Harmonized Sales Tax (HST) and Goods and Services Tax (GST)

Region: Ontario Answer # 196

The Goods and Services Tax, or GST, is a tax that applies to most property and services in Canada. Some provinces have harmonized their provincial sales tax with the GST to create the Harmonized Sales Tax (HST). Generally, the HST applies to the same property and services as the GST.

The province or territory you live in determines whether you collect GST only, HST only, or a combination of GST and Provincial Sales Tax (PST).

  • New Brunswick, Nova Scotia, Newfoundland and Labrador, and Prince Edward Island – 15% HST
  • Ontario – 13% HST
  • Alberta, British Columbia, Manitoba, Saskatchewan, Quebec, the Northwest Territories, Nunavut and Yukon –  5% GST.
  • PST is collected in addition to GST in Manitoba (7%), Saskatchewan (6%) and British Columbia (7%)
  • Quebec businesses also collect 9.975% QST (administered by Revenu Québec)

Visit Canada Revenue Agency to see a listing of all provincial and territorial GST and HST rates.

Personal and business tax issues are vast and complicated. To get help, ask a lawyer now.

What is exempt from HST?

The HST applies to almost all goods and services. However, a limited number of sales or supplies are exempt from HST.  In Ontario, HST is not charged on the following items:

  • Basic groceries
  • Prescription drugs
  • Some medical devices
  • Municipal public transit
  • Health and education services
  • Legal aid
  • Most financial services
  • Child care
  • Tutoring
  • Music lessons
  • Residential rents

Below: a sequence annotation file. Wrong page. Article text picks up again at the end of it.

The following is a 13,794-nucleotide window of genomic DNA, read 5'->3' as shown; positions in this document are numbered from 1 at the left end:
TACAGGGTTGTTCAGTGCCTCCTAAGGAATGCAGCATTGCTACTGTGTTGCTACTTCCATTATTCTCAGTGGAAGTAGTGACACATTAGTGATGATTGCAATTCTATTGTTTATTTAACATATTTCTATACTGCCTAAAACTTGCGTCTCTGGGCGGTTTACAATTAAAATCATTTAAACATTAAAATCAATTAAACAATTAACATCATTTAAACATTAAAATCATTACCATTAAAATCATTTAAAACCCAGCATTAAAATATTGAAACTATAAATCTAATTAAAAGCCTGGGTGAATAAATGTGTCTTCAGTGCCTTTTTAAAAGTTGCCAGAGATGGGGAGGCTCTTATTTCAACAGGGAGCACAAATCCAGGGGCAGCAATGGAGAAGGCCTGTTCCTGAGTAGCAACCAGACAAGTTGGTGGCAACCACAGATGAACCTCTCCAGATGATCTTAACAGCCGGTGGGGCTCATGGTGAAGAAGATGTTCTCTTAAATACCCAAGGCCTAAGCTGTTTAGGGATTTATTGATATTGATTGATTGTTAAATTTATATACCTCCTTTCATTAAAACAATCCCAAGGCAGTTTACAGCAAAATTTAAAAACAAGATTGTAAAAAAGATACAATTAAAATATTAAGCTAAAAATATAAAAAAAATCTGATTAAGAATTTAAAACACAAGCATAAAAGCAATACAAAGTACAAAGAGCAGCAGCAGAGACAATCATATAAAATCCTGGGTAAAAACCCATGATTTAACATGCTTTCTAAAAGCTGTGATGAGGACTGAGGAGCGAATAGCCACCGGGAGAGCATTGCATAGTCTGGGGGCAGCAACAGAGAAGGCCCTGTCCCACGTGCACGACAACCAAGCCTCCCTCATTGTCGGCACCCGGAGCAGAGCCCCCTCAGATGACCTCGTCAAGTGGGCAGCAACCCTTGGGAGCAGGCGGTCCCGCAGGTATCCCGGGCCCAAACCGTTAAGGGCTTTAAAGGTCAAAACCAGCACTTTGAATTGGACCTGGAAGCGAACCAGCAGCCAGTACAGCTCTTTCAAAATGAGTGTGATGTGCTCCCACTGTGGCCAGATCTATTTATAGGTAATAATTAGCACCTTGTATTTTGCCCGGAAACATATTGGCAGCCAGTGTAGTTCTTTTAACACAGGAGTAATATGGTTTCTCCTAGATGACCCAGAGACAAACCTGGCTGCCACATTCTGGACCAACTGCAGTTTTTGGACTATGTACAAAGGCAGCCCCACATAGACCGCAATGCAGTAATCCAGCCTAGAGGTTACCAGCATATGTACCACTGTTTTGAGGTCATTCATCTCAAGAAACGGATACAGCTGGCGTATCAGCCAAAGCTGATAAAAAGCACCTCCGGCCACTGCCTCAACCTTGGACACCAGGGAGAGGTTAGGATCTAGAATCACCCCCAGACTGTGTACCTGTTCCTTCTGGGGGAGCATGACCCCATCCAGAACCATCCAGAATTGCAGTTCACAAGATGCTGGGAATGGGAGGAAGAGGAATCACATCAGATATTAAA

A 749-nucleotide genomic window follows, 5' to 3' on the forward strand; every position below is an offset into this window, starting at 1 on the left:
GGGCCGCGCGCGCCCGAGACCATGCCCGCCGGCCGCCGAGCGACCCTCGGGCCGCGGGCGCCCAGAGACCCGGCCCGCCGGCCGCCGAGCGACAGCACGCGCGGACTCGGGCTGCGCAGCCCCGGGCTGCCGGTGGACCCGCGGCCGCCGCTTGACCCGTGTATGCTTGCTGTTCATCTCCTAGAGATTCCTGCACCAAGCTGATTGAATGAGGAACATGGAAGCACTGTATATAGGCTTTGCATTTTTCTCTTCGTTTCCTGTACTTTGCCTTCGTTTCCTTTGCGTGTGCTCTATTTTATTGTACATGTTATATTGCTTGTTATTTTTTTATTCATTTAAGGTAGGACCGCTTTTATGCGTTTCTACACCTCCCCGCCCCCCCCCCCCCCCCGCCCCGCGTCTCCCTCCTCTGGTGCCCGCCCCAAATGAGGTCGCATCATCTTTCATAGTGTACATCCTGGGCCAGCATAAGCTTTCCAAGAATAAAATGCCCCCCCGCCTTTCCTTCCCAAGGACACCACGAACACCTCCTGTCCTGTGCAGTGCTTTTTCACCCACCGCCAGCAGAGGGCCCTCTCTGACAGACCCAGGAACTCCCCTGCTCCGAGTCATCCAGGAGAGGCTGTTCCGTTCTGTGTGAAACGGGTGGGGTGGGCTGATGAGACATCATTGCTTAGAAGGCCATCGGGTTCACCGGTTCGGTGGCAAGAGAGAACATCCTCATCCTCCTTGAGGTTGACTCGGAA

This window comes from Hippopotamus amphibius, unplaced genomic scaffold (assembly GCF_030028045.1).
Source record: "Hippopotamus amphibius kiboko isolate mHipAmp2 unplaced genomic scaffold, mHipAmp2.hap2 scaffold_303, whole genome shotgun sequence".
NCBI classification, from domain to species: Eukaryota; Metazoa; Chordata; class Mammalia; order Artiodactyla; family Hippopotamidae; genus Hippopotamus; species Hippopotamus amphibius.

Also, consumers do not have to pay the 8% Ontario portion of the HST for:

  • Qualified prepared food and beverages sold for a total of $4 and under
  • Print newspapers
  • Children’s clothing and footwear
  • Children’s car seats and car booster seats
  • Diapers
  • Feminine hygiene products
  • Books (including audio books)

Responsibility of businesses to collect HST

While the consumer pays the tax, businesses are responsible for collecting and remitting it to the government. Businesses that are required to have a GST or HST registration number are called registrants.

Registrants collect the GST or HST on most of their sales and pay GST or HST on most purchases they make to operate their business. They can then claim an input tax credit, to recover the GST or HST paid or payable on supplies and services they bought to use in their business.

Registrants are required by law to file GST or HST tax returns, and to:

  • collect GST/HST
  • keep track of the GST/HST they paid
  • submit any resulting net tax owing to the federal government.

If the business has paid more GST or HST than it collected, the federal government will refund the difference to them.

Small suppliers – revenue $30,000 and less

Generally, you are considered a small supplier and are not required to register and collect/remit for GST/HST (although you may volunteer to do so) if the total amount of all your revenue (before expenses) from all your businesses and those of your associates, is $30,000 or less in any single calendar quarter and in the last four consecutive calendar quarters.

For general information regarding GST and HST in Canada, visit the Canada Revenue Agency website.

Get help

For advice and assistance with tax planning, a CRA tax dispute, or other tax issues, contact Tax Chambers LLP

Personal and business tax issues are vast and complicated. To get help, ask a lawyer now.

Tax Chambers Tax Law Ontario All Topics Sept 2017Tax Chambers Tax Law Ontario All Topics Sept 2017


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